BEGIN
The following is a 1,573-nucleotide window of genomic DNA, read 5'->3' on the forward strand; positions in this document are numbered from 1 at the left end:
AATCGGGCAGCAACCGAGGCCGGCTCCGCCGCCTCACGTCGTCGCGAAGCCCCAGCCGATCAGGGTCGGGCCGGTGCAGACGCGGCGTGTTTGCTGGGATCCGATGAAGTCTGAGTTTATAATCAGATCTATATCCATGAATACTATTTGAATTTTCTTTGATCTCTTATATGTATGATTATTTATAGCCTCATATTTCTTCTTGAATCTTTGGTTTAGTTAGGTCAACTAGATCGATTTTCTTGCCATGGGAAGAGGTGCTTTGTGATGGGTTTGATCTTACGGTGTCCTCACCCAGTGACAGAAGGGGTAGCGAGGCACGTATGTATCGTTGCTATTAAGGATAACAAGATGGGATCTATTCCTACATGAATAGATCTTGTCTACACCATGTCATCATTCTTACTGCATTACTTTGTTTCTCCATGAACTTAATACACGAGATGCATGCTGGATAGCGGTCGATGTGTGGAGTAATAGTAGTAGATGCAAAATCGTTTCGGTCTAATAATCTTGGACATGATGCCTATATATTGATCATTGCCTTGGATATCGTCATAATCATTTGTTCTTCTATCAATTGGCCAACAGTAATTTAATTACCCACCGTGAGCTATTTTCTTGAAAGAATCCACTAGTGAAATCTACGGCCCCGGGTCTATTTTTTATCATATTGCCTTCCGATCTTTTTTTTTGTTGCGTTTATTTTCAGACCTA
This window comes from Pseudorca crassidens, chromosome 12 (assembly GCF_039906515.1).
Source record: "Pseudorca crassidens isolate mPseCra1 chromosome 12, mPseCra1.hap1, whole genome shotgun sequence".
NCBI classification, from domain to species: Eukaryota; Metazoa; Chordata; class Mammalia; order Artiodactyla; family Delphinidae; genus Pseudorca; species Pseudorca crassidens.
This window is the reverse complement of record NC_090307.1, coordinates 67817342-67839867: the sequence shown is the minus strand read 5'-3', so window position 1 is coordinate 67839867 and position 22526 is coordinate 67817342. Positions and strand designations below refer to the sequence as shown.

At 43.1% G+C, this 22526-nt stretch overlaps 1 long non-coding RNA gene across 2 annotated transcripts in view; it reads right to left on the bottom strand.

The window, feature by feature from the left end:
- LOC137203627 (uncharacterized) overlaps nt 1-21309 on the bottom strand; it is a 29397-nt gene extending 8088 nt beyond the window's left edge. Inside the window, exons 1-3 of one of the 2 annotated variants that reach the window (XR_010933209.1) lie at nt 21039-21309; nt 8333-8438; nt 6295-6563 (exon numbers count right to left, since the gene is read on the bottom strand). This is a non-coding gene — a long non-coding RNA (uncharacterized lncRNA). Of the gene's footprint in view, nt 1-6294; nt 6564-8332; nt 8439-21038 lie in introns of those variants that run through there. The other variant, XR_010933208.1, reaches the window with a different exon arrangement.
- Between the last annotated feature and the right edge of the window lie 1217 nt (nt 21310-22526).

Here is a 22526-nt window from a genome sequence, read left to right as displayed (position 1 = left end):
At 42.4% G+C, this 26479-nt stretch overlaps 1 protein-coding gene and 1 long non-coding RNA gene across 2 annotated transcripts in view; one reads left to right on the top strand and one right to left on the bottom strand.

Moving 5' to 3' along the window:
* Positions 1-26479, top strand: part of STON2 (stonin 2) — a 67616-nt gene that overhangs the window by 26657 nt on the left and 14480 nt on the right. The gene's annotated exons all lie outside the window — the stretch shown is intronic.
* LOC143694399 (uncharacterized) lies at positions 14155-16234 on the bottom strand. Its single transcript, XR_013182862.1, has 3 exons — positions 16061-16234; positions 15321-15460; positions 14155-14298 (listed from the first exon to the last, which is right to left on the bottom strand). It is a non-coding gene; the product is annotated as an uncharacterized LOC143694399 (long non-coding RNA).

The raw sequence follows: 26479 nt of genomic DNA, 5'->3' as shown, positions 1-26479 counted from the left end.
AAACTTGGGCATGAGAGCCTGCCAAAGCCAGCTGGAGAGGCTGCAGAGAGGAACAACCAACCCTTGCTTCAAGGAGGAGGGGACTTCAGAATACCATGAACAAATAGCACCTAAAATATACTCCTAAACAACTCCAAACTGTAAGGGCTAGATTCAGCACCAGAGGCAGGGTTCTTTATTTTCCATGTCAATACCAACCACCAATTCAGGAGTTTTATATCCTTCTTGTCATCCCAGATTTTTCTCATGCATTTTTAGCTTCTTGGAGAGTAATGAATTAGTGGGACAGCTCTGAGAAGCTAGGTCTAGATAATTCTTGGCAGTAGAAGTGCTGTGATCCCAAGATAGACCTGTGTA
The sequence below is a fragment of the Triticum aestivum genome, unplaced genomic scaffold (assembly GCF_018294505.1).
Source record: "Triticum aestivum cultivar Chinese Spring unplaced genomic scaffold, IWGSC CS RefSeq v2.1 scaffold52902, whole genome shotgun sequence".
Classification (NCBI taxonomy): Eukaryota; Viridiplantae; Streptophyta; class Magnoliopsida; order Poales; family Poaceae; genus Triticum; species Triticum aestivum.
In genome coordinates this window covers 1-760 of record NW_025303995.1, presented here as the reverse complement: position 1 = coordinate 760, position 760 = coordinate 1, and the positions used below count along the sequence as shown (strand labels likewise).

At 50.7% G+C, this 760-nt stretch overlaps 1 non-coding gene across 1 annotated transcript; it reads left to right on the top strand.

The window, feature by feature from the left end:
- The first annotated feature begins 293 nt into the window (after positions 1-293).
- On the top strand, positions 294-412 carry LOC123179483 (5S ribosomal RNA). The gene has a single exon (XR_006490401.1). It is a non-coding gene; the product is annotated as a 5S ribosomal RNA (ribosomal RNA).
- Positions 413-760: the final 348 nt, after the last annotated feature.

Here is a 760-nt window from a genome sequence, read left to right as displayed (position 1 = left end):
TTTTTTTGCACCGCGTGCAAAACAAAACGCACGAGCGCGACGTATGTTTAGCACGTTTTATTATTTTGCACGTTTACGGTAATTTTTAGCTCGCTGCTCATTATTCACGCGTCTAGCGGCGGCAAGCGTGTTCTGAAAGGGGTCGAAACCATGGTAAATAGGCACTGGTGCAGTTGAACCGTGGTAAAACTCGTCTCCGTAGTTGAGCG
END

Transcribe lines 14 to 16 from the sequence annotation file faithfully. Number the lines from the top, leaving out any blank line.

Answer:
* Positions 1-26479, top strand: part of STON2 (stonin 2) — a 67616-nt gene that overhangs the window by 26657 nt on the left and 14480 nt on the right. The gene's annotated exons all lie outside the window — the stretch shown is intronic.
* LOC143694399 (uncharacterized) lies at positions 14155-16234 on the bottom strand. Its single transcript, XR_013182862.1, has 3 exons — positions 16061-16234; positions 15321-15460; positions 14155-14298 (listed from the first exon to the last, which is right to left on the bottom strand). It is a non-coding gene; the product is annotated as an uncharacterized LOC143694399 (long non-coding RNA).

The raw sequence follows: 26479 nt of genomic DNA, 5'->3' as shown, positions 1-26479 counted from the left end.